The Eggplant

The Eggplant (Solanum melongena) or aubergine is so called because the first varieties known to English-speaking people bore colorful eggshaped fruits.
First cultivated in India and China in early times, the eggplant was only known to the Western World about 1,500 years ago. The numerous Arabic and North African names for it, and the lack of Greek and Roman names, indicate that it was carried into the Mediterranean area by Arab Muslims in the Dark or early Middle Ages.
Melongena, now part of the scientific name, was a 16th-century Arabic name for one kind of eggplant. One of the oldest records about eggplant is in a Chinese book of the 5th century. The next oldest records are from Arabia in the 9th, 10th, and 12th centuries.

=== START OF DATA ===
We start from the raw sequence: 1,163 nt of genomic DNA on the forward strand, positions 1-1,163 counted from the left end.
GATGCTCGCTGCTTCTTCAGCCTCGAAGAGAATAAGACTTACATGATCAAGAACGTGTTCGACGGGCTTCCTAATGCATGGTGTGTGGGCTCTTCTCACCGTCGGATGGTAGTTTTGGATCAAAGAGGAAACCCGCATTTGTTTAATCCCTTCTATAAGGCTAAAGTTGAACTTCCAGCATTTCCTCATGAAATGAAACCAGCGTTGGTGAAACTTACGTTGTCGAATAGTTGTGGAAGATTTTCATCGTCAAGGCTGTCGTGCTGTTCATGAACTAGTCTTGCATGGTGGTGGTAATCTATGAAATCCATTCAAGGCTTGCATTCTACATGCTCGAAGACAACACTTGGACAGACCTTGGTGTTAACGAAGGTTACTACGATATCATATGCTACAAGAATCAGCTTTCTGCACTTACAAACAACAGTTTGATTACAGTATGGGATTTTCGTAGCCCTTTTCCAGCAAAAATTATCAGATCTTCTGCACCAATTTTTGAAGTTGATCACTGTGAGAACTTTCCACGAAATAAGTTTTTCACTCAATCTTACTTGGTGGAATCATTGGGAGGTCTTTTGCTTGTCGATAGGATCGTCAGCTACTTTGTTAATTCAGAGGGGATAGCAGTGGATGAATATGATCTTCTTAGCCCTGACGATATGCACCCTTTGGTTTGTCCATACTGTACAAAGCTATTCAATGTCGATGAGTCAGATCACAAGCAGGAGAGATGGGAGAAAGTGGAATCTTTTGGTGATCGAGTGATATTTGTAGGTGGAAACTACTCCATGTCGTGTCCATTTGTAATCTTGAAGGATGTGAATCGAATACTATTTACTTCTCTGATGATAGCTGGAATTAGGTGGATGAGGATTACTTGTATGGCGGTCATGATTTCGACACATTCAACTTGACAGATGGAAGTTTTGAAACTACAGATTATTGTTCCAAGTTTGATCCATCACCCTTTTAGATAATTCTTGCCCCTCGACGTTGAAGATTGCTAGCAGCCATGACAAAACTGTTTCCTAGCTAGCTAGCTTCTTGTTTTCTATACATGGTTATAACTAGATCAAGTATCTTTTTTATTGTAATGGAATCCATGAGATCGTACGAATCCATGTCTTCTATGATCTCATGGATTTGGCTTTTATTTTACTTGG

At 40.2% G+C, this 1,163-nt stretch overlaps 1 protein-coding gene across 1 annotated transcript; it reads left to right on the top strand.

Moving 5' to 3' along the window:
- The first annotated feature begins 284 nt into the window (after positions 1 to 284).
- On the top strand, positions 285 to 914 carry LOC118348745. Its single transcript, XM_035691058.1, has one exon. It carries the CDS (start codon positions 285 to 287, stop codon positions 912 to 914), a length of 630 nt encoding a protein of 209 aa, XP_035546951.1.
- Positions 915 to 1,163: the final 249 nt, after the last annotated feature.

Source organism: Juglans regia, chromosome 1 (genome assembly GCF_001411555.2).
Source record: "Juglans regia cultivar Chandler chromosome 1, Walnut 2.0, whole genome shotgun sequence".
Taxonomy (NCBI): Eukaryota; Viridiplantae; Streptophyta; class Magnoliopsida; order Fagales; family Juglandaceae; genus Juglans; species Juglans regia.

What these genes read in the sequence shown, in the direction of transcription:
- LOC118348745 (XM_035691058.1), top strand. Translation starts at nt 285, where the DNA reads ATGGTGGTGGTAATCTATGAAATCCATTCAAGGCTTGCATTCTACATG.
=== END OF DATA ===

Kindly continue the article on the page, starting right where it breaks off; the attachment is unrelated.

Muslims carried the eggplant westward as far as Spain, where it was known in the 12th century. From here it became popular throughout Europe with the end of Muslim rule in Spain. The Spaniards took it to South America in the 1600’s where it is grown, eaten and enjoyed today. North America got it in the 1800’s.